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How to Properly Disinfect Reusable Surgical Instruments Part I

Disinfection is the process designed to eliminate all pathogenic microorganisms from reusable surgical instruments prior to sterilization. In most instances, reusable surgical instruments and medical devices are disinfected by the use of approved liquid chemicals or by wet pasteurization. There are numerous variables that can affect the efficacy of the disinfection process. Some of these variables can limit, or even nullify, the efficacy of the disinfection of the reusable surgical instruments.

As described in an earlier Elmed blog (“How to Properly Clean Surgical Instruments”) cleaning is the removal of visible soil (e.g., organic and inorganic material) from surgical instruments and reusable medical devices. This is normally accomplished manually or mechanically using water with detergents or enzymatic products with a neutral pH (7 or lower).

Thorough cleaning is essential before high-level disinfection and sterilization because inorganic and organic materials that remain on the surfaces of surgical instruments interfere with the effectiveness of these processes. Decontamination removes pathogenic microorganisms from reusable surgical instruments and medical devices so that they are safe to handle, use, or be sent out for maintenance or repair.

There are numerous factors that can affect the efficacy of the disinfection process. According to the CDC, these factors include prior cleaning of the device; both the organic and inorganic load present on the device; the specific type of microbial contamination; the level of microbial contamination; the concentration of the germicide used; the length of time that the device is exposed to the germicide; the physical nature and complexity of the device (hinges, dead-spaces, lumens, etc.); the presence of microscopic biofilms; the temperature and pH of the disinfection agent. The relative humidity of the sterilization process (e.g., steam sterilization vs. ETO) can also have an impact on the efficacy of the disinfection process.

Prior to selecting decontamination agents, it is important to know and understand the various terms used to describe the products. Product labels with the suffix ‘cide’ or ‘cidal’ describe products that are designed for killing action. For example, a germicide is an agent that can kill microorganisms, particularly pathogenic organisms (“germs”).

The term ‘germicide’ includes both antiseptics and disinfectants. Antiseptics are germicides applied to living tissue and skin; disinfectants are antimicrobials applied only to inanimate objects (i.e., surgical instruments). In general, antiseptics are used only on the skin and not for surface disinfection, and disinfectants are not used for skin antisepsis because they can injure skin and other tissues. Virucide, fungicide, bactericide, sporicide, and tuberculocide can kill the type of microorganism identified by the prefix. For example, a bactericide is an agent that kills bacteria. (1–5)

Disinfection, unlike sterilization, is not sporicidal. There are a number of commercially available chemical sterilants (disinfectants) that are approved for use on most reusable medical devices and surgical instruments that will kill spores with prolonged exposure times (usually between three to twelve hours). At similar concentrations but with shorter exposure periods (e.g., 20 minutes for 2% glutaraldehyde), these same disinfectants will effectively kill all microorganisms except large numbers of bacterial spores. These are commonly referred to as high-level disinfectants. It is important to consult the disinfectant manufacturer’s labeling to determine the appropriate concentration and exposure time to ensure 100% kill.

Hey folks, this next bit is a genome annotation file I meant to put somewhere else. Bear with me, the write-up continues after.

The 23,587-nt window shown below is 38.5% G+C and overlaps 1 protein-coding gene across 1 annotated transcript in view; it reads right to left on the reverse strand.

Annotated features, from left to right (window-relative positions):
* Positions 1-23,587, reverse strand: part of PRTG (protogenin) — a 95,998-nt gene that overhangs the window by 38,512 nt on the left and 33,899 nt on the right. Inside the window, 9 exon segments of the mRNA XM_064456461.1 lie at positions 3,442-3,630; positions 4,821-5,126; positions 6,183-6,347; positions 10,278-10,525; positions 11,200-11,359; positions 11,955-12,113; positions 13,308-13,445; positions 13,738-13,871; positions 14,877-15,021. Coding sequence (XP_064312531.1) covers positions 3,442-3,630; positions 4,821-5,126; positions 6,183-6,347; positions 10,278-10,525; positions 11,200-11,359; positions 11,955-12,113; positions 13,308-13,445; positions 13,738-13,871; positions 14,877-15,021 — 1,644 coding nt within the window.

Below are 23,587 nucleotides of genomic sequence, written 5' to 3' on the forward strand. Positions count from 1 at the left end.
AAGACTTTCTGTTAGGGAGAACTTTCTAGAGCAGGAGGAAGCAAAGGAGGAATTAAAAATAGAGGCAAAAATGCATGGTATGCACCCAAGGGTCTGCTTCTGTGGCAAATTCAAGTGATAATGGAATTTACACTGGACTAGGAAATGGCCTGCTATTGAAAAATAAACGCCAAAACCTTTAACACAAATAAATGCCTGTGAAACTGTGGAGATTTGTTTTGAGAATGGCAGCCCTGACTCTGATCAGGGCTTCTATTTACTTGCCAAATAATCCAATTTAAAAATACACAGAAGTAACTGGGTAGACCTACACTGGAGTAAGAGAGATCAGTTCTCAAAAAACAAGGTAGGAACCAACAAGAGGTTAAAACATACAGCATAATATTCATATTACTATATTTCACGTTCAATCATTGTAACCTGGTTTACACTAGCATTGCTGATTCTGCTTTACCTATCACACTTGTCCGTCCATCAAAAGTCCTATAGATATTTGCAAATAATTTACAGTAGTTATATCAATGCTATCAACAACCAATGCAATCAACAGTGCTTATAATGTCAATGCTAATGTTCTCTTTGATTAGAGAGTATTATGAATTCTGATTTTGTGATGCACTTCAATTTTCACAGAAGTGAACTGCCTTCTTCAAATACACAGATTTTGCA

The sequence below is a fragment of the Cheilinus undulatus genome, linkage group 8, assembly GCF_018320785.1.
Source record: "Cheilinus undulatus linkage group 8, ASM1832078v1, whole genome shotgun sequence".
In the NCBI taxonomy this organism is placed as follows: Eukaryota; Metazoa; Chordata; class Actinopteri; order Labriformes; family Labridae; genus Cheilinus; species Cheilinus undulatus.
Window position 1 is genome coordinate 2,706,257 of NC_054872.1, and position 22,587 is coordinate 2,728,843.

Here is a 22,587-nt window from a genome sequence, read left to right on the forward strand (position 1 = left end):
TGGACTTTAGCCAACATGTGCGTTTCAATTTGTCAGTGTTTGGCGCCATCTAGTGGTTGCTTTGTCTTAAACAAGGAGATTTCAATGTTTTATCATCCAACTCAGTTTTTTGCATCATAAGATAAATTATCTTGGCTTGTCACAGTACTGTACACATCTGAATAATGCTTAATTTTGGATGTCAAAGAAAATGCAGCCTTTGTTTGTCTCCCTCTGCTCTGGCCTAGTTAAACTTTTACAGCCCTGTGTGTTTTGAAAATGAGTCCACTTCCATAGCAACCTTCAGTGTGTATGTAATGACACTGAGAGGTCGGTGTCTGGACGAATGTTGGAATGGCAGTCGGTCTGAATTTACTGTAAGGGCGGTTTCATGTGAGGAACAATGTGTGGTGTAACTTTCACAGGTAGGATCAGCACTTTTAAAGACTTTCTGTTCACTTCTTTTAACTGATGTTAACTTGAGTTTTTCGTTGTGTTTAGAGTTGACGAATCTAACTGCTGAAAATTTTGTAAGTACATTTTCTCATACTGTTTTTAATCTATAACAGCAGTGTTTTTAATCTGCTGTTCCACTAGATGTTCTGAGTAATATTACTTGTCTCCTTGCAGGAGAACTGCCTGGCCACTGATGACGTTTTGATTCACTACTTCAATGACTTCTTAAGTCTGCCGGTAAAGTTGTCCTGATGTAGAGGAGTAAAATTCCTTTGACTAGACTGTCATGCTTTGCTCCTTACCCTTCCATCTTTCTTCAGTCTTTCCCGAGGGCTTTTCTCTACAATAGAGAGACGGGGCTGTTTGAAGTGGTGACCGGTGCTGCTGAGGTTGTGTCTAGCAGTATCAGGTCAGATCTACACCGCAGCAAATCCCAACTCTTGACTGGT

Low level disinfectants can kill most vegetative bacteria, some fungi, and some viruses in a very short period of time (i.e., 10 minutes or less). Again, it is important to always consult the disinfectant manufacturer’s labeling to determine the appropriate concentration and exposure time to ensure 100% kill.

In addition to always following the disinfectant manufacturer’s Instructions for Use (IFUs), it is equally important to ensure that those IFUs have been validated by an independent testing laboratory. In the absence of validated IFUs from the manufacturer, it isn’t possible to be sure that the disinfectant is actually providing 100% kill on every reprocessing cycle.

1 Favero MS, Bond WW. Chemical disinfection of medical and surgical materials. In: Block SS, ed. Disinfection, sterilization, and preservation. Philadelphia: Lippincott Williams & Wilkins, 2001:881-917.

2 Spaulding EH. Chemical disinfection of medical and surgical materials. In: Lawrence C, Block SS, eds. Disinfection, sterilization, and preservation. Philadelphia: Lea & Febiger, 1968:517-31.

3 Simmons BP. CDC guidelines for the prevention and control of nosocomial infections. Guideline for hospital environmental control. Am. J. Infect. Control 1983; 11:97-120.

4 Block SS. Disinfection, sterilization, and preservation. Philadelphia: Lippincott Williams & Wilkins, 2001. 17. Rutala WA, 1994, 1995, and 1996 APIC Guidelines Committee. APIC guideline for selection and use of disinfectants. Association for Professionals in Infection Control and Epidemiology, Inc. Am. J. Infect. Control 1996; 24:313-42.

5 Rutala WA. Disinfection, sterilization and waste disposal. In: Wenzel RP, ed. Prevention and control of nosocomial infections. Baltimore: Williams and Wilkins, 1997:539-93.

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